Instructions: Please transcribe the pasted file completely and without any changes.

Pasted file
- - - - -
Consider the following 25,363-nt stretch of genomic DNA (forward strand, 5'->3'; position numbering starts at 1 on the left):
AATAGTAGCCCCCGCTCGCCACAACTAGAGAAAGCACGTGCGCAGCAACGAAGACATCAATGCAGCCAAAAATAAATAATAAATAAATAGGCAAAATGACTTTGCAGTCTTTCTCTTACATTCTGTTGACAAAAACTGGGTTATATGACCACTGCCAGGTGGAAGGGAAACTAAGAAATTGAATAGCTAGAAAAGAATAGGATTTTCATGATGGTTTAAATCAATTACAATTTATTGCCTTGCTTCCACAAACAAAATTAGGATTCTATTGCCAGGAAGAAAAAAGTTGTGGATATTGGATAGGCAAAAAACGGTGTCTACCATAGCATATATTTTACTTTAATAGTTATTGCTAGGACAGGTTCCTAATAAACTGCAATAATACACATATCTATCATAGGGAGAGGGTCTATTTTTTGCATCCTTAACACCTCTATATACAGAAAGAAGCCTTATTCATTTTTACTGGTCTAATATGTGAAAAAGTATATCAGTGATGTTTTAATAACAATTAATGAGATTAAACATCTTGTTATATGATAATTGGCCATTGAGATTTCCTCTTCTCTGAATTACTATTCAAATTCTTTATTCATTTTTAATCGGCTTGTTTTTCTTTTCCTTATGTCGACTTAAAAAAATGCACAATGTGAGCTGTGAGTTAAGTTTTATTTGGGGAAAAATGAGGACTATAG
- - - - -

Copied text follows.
Consider the following 25,363-nt stretch of genomic DNA (forward strand, 5'->3'; position numbering starts at 1 on the left):
AATAGTAGCCCCCGCTCGCCACAACTAGAGAAAGCACGTGCGCAGCAACGAAGACATCAATGCAGCCAAAAATAAATAATAAATAAATAGGCAAAATGACTTTGCAGTCTTTCTCTTACATTCTGTTGACAAAAACTGGGTTATATGACCACTGCCAGGTGGAAGGGAAACTAAGAAATTGAATAGCTAGAAAAGAATAGGATTTTCATGATGGTTTAAATCAATTACAATTTATTGCCTTGCTTCCACAAACAAAATTAGGATTCTATTGCCAGGAAGAAAAAAGTTGTGGATATTGGATAGGCAAAAAACGGTGTCTACCATAGCATATATTTTACTTTAATAGTTATTGCTAGGACAGGTTCCTAATAAACTGCAATAATACACATATCTATCATAGGGAGAGGGTCTATTTTTTGCATCCTTAACACCTCTATATACAGAAAGAAGCCTTATTCATTTTTACTGGTCTAATATGTGAAAAAGTATATCAGTGATGTTTTAATAACAATTAATGAGATTAAACATCTTGTTATATGATAATTGGCCATTGAGATTTCCTCTTCTCTGAATTACTATTCAAATTCTTTATTCATTTTTAATCGGCTTGTTTTTCTTTTCCTTATGTCGACTTAAAAAAATGCACAATGTGAGCTGTGAGTTAAGTTTTATTTGGGGAAAAATGAGGACTATAG